In addition to minimal examinations of white individuals’ relationships to adverse subject matter aligned with their racial identity, it may be assumed that white people, as a homogenous group, will favor one another and seek to maintain authority. Yet, this typical pattern of preference toward one’s group based on a unified and cohesive group identity may not always be the case (Hains et al., 2006). Individuals may strive to seek a positive self-image and affirmative appraisals through various mechanisms, which may differ depending on the salience of racial identity (Hogg, 2016). In other words, racial identity is not necessarily prominent across all individuals within a group as there exists variability among white individuals (Knowles et al., 2014).
Research explicitly concentrated on intragroup dynamics among white individuals within communication research is limited. Yet, suppose SIT is correct in suggesting that among individuals, threats to salient identities should be related to negative judgments of those uncertainties; this should apply to white individuals. Accordingly, identity-based frameworks and empirical evidence outside of communication literature suggest that highly identified white individuals express increased judgment toward perceived issues that negatively impact the group (Hogg, 2016; Knowles & Lowery, 2012). In that case, it should be expected that a difference in judgment (i.e. positive or negative) from perceived threats among white people should be related to the level of racial identification and the framing of the situational context (i.e. positive or negative).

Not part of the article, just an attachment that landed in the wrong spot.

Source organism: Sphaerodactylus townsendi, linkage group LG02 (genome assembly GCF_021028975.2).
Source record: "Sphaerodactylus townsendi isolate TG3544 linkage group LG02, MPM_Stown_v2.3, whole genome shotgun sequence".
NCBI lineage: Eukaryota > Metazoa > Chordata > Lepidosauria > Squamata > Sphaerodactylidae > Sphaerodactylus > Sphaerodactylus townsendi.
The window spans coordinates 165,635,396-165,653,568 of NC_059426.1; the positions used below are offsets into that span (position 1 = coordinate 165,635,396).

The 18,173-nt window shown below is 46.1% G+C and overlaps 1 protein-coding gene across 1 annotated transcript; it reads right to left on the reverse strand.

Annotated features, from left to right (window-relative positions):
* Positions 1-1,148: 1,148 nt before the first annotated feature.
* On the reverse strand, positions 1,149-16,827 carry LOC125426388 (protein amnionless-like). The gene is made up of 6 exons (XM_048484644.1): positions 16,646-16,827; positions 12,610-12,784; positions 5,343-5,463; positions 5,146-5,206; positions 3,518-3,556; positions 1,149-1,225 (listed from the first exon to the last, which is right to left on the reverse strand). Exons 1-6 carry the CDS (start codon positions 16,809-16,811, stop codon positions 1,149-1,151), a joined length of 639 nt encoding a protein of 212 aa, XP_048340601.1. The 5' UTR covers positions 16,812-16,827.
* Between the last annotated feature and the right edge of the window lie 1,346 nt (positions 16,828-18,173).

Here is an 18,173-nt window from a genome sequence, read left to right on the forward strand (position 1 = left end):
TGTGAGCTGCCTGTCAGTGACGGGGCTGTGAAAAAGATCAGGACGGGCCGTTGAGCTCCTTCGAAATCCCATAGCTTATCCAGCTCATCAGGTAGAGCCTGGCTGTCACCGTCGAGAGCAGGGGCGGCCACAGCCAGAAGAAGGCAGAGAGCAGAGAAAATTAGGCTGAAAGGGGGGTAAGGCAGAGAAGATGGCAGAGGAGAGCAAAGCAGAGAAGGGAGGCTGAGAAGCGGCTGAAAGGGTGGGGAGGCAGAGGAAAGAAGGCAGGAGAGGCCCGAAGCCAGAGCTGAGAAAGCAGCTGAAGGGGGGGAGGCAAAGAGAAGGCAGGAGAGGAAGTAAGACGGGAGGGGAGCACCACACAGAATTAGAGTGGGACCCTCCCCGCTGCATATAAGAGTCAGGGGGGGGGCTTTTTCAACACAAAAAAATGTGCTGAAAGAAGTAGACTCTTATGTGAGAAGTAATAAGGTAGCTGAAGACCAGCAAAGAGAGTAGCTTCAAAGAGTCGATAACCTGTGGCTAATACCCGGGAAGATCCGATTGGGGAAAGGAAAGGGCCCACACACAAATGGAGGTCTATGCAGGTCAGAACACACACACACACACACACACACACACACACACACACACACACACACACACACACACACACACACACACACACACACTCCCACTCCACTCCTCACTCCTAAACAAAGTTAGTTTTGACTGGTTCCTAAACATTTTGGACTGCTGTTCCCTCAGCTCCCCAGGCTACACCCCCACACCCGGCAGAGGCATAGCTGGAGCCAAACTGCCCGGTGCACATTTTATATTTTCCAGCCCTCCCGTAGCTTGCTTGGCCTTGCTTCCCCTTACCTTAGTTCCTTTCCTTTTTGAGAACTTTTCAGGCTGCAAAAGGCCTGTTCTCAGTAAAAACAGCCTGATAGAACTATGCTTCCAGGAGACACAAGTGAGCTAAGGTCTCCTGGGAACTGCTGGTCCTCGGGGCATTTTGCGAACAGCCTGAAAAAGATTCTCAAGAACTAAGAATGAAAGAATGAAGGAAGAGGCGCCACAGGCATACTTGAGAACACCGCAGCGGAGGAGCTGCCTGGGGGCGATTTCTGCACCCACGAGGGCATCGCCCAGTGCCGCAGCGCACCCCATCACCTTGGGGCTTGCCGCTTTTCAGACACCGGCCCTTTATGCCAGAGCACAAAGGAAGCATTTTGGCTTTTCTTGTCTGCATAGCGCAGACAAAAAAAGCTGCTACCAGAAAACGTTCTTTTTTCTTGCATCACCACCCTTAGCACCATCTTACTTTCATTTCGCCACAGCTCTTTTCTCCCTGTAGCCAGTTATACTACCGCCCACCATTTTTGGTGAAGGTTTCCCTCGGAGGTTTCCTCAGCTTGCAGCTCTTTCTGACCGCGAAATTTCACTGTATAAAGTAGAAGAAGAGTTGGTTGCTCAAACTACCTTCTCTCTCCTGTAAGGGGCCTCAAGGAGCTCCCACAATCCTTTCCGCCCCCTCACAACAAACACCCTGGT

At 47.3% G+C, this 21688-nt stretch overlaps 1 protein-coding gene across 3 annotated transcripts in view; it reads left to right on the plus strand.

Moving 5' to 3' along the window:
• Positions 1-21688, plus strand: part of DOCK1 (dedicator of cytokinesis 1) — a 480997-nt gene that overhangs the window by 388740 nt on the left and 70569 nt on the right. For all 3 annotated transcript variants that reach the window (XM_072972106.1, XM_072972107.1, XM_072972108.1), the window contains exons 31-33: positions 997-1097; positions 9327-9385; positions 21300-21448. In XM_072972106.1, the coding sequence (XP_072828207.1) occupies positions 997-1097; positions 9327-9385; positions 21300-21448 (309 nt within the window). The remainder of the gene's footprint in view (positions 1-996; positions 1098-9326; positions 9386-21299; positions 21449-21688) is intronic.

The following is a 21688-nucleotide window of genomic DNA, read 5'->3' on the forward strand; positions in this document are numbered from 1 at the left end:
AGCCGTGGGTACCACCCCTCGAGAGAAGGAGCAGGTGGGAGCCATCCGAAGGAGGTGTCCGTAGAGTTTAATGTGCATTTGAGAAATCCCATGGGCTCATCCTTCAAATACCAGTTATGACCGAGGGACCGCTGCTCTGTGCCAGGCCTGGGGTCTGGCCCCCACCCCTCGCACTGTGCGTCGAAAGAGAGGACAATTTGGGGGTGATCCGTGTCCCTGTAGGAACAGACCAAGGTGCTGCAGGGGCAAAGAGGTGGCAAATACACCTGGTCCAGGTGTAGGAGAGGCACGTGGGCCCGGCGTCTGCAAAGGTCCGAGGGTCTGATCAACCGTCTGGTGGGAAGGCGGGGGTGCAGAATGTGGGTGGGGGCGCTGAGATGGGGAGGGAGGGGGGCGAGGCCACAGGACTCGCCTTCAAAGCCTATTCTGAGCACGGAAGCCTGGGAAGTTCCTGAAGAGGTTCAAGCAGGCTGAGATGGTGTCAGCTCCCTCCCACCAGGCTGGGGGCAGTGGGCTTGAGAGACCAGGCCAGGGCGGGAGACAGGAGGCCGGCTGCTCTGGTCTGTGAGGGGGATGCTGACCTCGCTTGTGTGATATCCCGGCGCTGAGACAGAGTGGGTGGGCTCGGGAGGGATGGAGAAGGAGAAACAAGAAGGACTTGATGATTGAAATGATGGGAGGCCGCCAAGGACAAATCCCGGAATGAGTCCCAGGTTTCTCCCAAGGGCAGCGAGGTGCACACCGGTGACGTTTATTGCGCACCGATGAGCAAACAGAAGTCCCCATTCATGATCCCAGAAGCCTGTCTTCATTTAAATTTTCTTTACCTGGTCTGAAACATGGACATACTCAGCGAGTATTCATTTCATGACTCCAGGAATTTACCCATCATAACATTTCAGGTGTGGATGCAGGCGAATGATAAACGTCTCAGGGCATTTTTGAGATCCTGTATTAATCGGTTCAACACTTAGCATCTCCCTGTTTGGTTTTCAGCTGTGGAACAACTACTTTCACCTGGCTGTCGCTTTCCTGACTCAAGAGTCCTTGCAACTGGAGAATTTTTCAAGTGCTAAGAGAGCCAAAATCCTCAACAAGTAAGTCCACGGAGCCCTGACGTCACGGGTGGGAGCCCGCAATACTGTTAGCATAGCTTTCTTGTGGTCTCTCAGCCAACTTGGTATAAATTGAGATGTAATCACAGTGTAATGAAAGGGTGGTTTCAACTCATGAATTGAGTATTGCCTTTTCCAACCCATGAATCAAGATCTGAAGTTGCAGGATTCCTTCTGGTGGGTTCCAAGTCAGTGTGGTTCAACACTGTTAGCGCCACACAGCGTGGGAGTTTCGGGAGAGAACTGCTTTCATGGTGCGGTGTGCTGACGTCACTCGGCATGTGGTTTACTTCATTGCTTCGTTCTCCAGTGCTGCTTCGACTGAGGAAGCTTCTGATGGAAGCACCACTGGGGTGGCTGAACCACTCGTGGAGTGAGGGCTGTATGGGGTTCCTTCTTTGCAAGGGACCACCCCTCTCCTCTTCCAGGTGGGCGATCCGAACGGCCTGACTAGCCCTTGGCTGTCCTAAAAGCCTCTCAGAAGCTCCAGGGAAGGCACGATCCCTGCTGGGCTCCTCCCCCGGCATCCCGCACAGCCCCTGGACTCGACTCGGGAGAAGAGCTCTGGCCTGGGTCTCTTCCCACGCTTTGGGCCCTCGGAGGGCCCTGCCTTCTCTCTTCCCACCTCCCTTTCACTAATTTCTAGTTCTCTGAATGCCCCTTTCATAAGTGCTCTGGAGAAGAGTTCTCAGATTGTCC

Research states that white individuals’ feelings about their group impact intergroup behavior, typically to protect group interests and shield white racial identity from scrutiny (Lowery et al., 2006). Moreover, this is generally demonstrated more so for highly identified white individuals who tend to respond unfavorably when their social dominance is questioned, their group’s power and status are challenged, or their core values are seen as vulnerable (Morrison & Ybarra, 2008). This collectively suggests that group membership is experienced differently for white people. Highly identified white individuals are more likely to exhibit different judgments than individuals whose racial identity is less prominent. These patterns suggest that the group’s perceptions vary where highly identified individuals express different bias viewpoints than lowly identified group members. As a result, highly identified white people may attempt to enact inevitable hostilities as a means of protecting the group’s values and social position (Hornsey et al., 2003). Here, the underlining difference between highly identified and lowly identified white individuals is best explained by self-categorization theory.
2.3. Self-Categorization Theory
Self-categorization theory (Turner, 1985) focuses on the social and cognitive processes that promote identity categorization. Individuals place themselves and others into categories, and each represents a set of attributes that distinguish one group from another. SCT assumes that individuals define their social identity by classifying themselves and others as members of a group, leading them to develop a shared group identity (Tajfel, 1978). This shared group identity regulates whether individuals conform and expect others to conform to specific norms or behaviors (Jetten et al., 2000). Self-categorization ultimately depersonalizes, or strips individuality, among individuals to adhere to a preferred image repre-senting the group. Likewise, depersonalization emphasizes how individuals appear to hold similar attitudes, behaviors, and feelings, which are typically treated as normalized and what is considered distinguishable from members of outgroups (Hains et al., 2006). Self-categorization has additional effects on individuals, including producing stereotypical expectations and encouraging stereotype-consistent behaviors (Hogg, 2016). Meeting expectations to produce acceptable behavior, the category must be psychologically salient, meaning individuals must adopt the groups’ attitudes and behaviors in varied contexts or settings. When individuals are categorized, they conform to the group and are perceived as ideal members depending on how well they embody those acceptable characteristics (Hains et al., 2006).